Richard: I have no idea where to begin with this one, so, being the Southerner that I am, I’ll kick off with a compliment: I love the color of that armchair.
That said, I don’t know what the fuck it’s doing in this room.
The biggest problem here is texture: there’s too much of it. There are lots of materials in this room, and none of them get along. It reminds me of a battle scene in Lord of the Rings, but instead of dwarves and elves and hobbits and orcs, there’s wood and brick and linoleum and another kind of linoleum. It’s quieter than in Mordor, but not by much.
Weirdest of all, this looks like a beach home. Maybe it’s the floor that’s throwing me off, or maybe it’s the fact that I can’t stop watching Spring Breakers, but I’d be willing to bet a round of Alabama Slammers that this den/living room sits within 100 yards of a peaceful, sandy shore or a really loud water park somewhere between gardening zone 9a and 10b. I’m thinking Florida, possibly St. Pete. Which leads me to wonder why the hell there’s a fireplace (or at least fireplace accouterments).
On a related note: why is there so much fake “brick”, when there’s obviously real brick in abundance? Couldn’t the owner at least let them match? And what the hell is that odd, wicker-y thing on the bench-y brick thing? It looks like a cross between a Golden Girls hanging lamp and something you’d find on a quest in Skyrim.
The saving grace is that towel on the chair. You know how it can be at the beach: once sand gets in your crevices, it’s nearly impossible to get out.
Eric: There’s never a fainting couch on the landing when you need one nowadays. I fear that I may have a terminal case of the vapors. Fetch the salts at once!
It is an oft-quoted truth that those who do not learn from history are doomed to repeat it. So what the hell is going on here, people? I did not suffer through the Reagan-era Victorian revival (much less the ’97 Edwardian craze) so that I could have flashbacks lo these many years later.
Dusted rose? Seriously? What’s next, teal? Mauve? Creige? Damn every one of you public television addicts!
You must be able to exercise a careful, rigorous and educated eye when curating a home in this style. It’s easy to go under- and overboard. You’ve also got to have plenty of real to mix in with the repro, or all you’ve created is Downton Shabby.
Pussy pink is inappropriate in a home inhabited by penises, even if those penises enjoy the discreet companionship of other penises. It isn’t just stereotypical, it’s creepy. Makes me want to ask where the abatoir is, and if that headboard is stuffed not with horsehair, but human.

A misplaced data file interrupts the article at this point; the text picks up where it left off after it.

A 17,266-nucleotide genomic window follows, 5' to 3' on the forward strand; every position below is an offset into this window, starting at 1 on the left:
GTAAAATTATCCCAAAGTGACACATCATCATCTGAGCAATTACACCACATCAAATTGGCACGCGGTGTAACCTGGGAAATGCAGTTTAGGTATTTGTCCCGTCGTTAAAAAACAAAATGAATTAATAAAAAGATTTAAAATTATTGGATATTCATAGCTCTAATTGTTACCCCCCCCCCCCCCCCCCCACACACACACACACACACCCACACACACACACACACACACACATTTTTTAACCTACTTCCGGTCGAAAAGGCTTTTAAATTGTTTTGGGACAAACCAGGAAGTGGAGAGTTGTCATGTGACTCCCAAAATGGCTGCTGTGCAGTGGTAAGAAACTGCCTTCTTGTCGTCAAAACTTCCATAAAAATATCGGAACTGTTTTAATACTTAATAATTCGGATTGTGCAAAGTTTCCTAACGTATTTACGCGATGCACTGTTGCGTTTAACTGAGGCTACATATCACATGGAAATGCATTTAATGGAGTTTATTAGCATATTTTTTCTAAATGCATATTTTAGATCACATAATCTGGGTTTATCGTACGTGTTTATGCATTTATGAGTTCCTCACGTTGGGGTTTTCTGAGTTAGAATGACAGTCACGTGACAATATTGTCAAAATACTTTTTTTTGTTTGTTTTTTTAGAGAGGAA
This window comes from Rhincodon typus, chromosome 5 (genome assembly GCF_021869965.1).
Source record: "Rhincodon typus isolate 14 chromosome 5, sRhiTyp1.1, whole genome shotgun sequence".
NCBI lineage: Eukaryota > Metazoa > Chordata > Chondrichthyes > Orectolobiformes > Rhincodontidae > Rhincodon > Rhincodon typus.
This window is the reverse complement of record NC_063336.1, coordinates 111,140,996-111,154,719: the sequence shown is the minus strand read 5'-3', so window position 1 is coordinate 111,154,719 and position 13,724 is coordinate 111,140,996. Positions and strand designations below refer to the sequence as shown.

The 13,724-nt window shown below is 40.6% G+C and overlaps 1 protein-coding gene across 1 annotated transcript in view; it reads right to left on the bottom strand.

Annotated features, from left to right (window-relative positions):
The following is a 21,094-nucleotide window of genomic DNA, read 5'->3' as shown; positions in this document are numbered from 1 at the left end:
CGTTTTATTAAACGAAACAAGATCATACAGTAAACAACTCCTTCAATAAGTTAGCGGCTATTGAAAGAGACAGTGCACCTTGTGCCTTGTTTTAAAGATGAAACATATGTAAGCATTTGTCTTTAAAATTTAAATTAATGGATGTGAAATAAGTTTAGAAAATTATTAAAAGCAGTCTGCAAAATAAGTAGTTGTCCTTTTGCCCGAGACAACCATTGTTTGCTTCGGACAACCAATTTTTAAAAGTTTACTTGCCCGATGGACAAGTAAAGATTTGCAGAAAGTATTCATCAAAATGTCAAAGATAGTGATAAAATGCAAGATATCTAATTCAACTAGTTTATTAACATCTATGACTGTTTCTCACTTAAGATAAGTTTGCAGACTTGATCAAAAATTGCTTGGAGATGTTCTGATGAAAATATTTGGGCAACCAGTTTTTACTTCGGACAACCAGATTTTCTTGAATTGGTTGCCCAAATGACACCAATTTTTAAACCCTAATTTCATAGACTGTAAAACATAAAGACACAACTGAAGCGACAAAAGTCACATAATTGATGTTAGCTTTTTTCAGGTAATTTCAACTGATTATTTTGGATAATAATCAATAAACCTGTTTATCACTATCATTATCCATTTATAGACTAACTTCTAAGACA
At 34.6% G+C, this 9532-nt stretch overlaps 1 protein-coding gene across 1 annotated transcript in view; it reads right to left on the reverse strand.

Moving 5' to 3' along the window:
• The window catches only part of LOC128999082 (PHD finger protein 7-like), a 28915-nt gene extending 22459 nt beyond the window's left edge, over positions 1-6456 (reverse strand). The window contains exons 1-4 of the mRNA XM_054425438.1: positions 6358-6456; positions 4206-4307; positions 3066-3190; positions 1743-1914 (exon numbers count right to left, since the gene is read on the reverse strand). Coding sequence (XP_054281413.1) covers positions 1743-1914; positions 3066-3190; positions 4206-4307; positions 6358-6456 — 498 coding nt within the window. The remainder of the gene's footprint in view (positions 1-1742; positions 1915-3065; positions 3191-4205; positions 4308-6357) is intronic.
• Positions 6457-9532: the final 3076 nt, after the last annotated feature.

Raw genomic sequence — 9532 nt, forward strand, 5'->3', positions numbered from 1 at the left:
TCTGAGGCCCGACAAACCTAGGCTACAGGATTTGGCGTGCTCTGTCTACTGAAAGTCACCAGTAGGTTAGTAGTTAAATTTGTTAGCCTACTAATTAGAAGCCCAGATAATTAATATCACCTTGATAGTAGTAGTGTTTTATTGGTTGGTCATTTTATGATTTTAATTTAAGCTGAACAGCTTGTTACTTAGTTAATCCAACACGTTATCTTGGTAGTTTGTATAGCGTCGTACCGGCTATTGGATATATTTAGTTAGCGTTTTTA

Go for a nice light grey. It’ll butch things up a bit, calm them down, and frame all that frippery rather nicely.
Who knows, now that Derek Jacobi is back on PBS, maybe we can skip revisiting ’90s neoclassic and go straight back to the I, Claudius original.
Aaaaaah, those were the days…..
Richard: Most of the time, we write about rooms that have spun out of control. Like that uncle who was a studly quarterback in high school but subsequently got married, had kids, moved to the suburbs, and landed a sales gig at Sansabelt, the rooms we see have typically let themselves go.
This is not that. This is the opposite of that. This room has maintained an iron grip on everything that’s ever entered it. It has never let anything go.
The occupant of this well-ordered boudoir/mancave is so obsessive about organizing that he’s forsaken his own bed so that his sprawling collection of sex toys will have someplace to lay their molded mushroom heads. He shivers at the thought of shoving these plastic pleasure pylons into anything so mundane as a drawer. He’d rather they stay exactly as they are, arranged like a pigbottom’s game of Tetris. At night, he’ll just curl up on the floor, on the pristine dog bed, because that’s what messy pups do, isn’t it? I SAID, “ISN’T IT?!”
Things are similarly grouped and arranged on the wall, the nightstand, the dresser. With all the right angles and clean lines, it’s like a French gardener’s dream, but instead of boxwood parterres, we have collections of boots and baseball caps. It’s a rare day that we call anyone on Lurid Digs neat and clean, but whoever lives here is anal-retentive in the extreme. We recommend a healthy bout of anal-expulsiveness — so long as he does it outside, like a good dog.
Richard: Remember when dick pics were something new? When, to take one, you actually had to haul out a camera (maybe even one that used film), import the shot to your laptop (maybe even a desktop), crop it, and upload it to Gay.com or Manhunt or one of three other sites that horny gays used back in The Day?